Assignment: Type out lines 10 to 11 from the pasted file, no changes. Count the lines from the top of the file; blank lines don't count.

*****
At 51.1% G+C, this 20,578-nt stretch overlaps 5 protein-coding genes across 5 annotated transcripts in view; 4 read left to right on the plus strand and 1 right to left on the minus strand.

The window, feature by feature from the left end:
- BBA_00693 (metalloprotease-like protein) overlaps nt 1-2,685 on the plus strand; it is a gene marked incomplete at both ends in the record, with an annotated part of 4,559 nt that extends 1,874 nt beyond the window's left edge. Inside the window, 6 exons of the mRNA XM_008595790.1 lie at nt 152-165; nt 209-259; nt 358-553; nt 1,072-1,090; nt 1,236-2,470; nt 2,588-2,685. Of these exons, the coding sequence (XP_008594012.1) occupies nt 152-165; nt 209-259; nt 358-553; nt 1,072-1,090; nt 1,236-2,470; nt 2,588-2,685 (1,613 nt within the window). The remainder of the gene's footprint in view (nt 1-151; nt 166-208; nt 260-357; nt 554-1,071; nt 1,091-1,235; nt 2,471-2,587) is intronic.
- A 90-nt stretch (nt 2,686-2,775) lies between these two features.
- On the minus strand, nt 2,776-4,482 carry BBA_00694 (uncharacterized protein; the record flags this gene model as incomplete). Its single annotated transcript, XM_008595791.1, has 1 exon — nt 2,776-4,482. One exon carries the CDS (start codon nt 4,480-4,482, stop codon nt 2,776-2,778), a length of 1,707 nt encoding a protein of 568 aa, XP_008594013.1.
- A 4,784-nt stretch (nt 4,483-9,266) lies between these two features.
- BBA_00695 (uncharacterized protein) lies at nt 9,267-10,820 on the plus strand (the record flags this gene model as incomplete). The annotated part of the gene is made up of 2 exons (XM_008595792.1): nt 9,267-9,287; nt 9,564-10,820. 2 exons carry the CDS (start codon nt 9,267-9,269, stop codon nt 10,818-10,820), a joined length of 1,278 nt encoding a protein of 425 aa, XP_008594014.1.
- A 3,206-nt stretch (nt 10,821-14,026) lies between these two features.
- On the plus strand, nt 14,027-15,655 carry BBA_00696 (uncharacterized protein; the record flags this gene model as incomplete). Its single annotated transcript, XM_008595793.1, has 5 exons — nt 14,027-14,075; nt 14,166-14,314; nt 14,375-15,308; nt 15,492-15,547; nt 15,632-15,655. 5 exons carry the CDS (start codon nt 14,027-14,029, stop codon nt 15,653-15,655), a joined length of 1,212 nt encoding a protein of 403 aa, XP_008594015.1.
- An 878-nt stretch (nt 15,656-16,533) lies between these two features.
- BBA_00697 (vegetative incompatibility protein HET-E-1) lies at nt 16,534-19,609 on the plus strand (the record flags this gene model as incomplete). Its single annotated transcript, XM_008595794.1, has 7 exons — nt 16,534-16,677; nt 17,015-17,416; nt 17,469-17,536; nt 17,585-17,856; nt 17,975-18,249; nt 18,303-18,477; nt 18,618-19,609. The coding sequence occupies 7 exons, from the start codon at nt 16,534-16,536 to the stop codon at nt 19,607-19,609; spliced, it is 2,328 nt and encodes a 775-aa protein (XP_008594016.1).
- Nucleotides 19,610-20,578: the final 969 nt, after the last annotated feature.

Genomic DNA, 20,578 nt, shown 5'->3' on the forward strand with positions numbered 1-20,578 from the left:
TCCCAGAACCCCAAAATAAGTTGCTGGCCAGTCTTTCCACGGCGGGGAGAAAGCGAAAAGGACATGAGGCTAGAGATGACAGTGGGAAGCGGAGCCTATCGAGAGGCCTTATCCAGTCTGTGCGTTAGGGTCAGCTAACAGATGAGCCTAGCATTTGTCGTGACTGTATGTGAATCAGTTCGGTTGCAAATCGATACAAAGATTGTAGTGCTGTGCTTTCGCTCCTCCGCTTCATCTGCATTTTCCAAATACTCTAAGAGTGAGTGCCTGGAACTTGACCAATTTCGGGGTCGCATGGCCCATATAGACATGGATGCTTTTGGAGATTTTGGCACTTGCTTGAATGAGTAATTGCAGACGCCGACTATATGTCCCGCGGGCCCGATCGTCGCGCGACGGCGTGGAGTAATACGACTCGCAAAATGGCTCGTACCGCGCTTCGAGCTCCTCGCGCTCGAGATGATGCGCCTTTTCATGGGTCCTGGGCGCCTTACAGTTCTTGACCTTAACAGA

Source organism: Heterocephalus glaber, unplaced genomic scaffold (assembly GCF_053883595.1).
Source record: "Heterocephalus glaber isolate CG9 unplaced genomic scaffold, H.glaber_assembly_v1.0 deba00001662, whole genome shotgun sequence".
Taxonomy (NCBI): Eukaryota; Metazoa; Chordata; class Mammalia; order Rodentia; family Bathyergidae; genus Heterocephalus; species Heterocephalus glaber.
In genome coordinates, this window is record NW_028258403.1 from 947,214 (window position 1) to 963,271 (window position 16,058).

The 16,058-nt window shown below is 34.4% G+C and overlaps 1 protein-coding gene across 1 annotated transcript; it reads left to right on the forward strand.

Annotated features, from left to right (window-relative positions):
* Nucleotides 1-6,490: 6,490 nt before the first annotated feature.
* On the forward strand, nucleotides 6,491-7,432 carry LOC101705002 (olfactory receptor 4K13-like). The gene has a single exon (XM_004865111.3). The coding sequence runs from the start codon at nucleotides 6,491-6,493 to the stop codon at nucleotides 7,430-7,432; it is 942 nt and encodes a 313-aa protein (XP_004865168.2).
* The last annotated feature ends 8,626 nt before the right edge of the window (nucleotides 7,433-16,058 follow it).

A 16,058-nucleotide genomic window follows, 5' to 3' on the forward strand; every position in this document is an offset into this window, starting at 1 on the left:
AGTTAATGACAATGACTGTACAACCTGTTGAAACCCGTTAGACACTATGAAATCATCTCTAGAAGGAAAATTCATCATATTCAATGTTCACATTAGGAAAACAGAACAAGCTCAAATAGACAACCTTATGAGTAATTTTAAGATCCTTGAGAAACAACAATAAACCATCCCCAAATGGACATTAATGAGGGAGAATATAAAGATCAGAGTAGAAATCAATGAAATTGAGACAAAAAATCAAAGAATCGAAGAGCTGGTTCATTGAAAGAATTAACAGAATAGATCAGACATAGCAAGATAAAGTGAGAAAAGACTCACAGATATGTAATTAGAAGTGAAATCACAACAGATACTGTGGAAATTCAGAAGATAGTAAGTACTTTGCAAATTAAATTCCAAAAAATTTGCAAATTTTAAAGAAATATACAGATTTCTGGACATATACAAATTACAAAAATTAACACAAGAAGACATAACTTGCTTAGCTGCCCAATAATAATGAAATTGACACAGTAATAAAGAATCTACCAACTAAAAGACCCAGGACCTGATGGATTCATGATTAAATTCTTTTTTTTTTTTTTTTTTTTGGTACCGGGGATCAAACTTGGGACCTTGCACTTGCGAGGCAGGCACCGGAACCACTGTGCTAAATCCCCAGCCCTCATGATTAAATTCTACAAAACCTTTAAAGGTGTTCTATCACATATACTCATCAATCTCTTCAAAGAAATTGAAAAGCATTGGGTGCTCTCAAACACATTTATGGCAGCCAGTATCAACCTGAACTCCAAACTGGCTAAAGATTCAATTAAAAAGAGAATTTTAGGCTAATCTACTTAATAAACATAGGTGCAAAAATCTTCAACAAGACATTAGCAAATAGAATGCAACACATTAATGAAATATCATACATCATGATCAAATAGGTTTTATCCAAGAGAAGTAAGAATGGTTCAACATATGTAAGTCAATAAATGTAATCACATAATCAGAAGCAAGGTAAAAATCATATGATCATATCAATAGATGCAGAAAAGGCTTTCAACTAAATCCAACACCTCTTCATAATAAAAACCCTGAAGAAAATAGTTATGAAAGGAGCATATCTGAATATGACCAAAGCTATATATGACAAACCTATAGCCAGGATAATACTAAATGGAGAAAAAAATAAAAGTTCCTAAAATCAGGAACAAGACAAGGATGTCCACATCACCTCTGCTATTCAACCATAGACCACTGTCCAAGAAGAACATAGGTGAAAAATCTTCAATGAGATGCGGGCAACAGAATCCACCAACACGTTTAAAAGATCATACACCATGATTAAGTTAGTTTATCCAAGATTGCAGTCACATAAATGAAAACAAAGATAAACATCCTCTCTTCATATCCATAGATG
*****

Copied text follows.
- An 878-nt stretch (nt 15,656-16,533) lies between these two features.
- BBA_00697 (vegetative incompatibility protein HET-E-1) lies at nt 16,534-19,609 on the plus strand (the record flags this gene model as incomplete). Its single annotated transcript, XM_008595794.1, has 7 exons — nt 16,534-16,677; nt 17,015-17,416; nt 17,469-17,536; nt 17,585-17,856; nt 17,975-18,249; nt 18,303-18,477; nt 18,618-19,609. The coding sequence occupies 7 exons, from the start codon at nt 16,534-16,536 to the stop codon at nt 19,607-19,609; spliced, it is 2,328 nt and encodes a 775-aa protein (XP_008594016.1).